In this particular case, there is only one flight plan available so that is selected but there is also the option to read flight plans for other aircraft if needed. The pilot goes into the flight plan, enters taxi fuel, take-off fuel (this flight needs a lot of fuel) and goes into the SIGN module where red items are mandatory actions, the yellow are optional and the green just indicates that the item has been actioned (figure 5.4).
Now, going to the next piece of software, Tidy Cockpit, also developed in-house, there is the possibility to set various take-off mass if the aircraft is a 737NG (with the 737MAX it is set so the pilot is not able to change that). They select ‘pilot flying’ and ‘pilot monitoring’ to make sure all the reports are typed correctly, set the remaining fuel on the aircraft (in a lot of cases that is already set when they take the aircraft over) enter the required fuel, the fuel provider and fuel ticket number before setting the actual uplift. There are a lot of security measures here; so, if a wrong number is selected or entered, the system will tell the pilot, who is then able to correct it. The fuel report is sent direct to the server and everything is available (figure 5.5).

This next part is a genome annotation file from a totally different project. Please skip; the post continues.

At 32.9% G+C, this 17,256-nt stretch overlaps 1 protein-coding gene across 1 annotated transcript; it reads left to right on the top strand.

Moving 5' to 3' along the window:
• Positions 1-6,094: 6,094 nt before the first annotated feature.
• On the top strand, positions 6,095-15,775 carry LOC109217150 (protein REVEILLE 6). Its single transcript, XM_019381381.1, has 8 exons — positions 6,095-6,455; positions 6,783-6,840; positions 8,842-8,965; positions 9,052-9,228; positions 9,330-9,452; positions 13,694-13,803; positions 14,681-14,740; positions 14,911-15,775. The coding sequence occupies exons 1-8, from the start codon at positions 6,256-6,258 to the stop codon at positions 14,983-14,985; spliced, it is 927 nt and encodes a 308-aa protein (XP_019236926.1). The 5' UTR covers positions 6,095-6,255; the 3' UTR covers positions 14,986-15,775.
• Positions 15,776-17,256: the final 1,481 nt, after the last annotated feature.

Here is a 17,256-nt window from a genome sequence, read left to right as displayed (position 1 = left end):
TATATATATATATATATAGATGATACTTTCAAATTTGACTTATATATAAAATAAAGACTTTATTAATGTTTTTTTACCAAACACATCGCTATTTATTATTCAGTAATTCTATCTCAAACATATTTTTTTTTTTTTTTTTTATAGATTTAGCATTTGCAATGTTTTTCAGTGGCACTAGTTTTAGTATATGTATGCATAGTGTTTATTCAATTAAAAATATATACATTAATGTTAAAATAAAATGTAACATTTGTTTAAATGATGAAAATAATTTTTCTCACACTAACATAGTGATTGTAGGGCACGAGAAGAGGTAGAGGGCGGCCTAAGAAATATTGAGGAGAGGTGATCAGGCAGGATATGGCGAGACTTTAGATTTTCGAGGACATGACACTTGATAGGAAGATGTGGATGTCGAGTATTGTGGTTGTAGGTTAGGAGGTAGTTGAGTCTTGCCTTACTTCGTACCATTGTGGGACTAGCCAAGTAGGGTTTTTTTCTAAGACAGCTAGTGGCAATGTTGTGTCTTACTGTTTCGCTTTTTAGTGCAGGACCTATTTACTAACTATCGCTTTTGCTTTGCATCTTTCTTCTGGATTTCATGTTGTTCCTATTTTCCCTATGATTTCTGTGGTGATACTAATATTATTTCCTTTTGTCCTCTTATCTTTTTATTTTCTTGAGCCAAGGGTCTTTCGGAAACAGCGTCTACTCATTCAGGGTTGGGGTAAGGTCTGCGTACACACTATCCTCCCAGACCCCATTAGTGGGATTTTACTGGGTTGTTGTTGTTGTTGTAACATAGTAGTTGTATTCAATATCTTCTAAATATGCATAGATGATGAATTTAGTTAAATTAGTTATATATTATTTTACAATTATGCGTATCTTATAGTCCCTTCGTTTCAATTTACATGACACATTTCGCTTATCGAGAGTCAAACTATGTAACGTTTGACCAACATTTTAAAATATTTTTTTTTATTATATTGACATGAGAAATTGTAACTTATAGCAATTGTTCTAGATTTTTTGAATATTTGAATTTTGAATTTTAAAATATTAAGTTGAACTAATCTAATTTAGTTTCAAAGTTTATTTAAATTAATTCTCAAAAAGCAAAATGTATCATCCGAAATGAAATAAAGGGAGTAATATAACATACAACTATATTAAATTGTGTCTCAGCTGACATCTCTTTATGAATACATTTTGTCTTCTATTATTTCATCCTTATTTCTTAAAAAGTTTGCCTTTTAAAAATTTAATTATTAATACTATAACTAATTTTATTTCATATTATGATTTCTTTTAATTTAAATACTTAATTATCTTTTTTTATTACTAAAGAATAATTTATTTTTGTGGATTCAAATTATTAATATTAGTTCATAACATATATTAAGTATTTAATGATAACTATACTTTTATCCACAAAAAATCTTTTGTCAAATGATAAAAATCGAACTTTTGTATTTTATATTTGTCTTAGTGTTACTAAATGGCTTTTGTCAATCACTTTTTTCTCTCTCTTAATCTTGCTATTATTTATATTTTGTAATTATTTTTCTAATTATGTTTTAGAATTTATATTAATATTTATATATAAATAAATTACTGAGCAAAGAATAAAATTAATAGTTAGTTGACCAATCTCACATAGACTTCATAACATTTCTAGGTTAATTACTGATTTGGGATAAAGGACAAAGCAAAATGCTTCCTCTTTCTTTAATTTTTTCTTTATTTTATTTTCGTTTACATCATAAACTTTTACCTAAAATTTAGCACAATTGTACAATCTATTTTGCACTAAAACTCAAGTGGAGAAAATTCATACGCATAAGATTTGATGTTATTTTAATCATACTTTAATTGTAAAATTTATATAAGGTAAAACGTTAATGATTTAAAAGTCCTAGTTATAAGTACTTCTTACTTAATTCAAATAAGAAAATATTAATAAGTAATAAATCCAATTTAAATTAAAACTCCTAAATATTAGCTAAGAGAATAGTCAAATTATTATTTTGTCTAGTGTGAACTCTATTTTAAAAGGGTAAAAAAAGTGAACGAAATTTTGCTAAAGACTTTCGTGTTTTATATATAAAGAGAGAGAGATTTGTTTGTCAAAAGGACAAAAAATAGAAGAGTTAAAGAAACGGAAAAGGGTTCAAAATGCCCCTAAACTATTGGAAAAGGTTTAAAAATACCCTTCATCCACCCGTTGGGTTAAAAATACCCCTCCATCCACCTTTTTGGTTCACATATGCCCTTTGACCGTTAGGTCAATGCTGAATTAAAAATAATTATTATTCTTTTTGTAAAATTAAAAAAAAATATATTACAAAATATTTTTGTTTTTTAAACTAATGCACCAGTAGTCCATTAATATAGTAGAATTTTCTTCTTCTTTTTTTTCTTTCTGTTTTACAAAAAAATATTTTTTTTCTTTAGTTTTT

Going, then, into Performance, the pilot sets the correct airport, selects runway conditions and temperature and then goes into the Mass & Balance section. Pretty much everything is pre-populated so the pilot just needs to enter the Pax, including how many children and infants are on-board. It’s also possible to change the catering with several catering configurations and to move the catering back and forward in order to get correct weights. There will be bags in the hold but, as Norwegian is a low-cost operator, most passengers prefer carry-on, cabin baggage; nevertheless there will be hold bags plus some mail. The pilot calculates everything, gets their envelope and submits it all to the server. Again, the pilot needs to sign-off the load sheet using their employee ID and a set PIN code which can be altered by the crew themselves. After a few seconds there is a notification that the load sheet has been sent to the server (figure 5.6).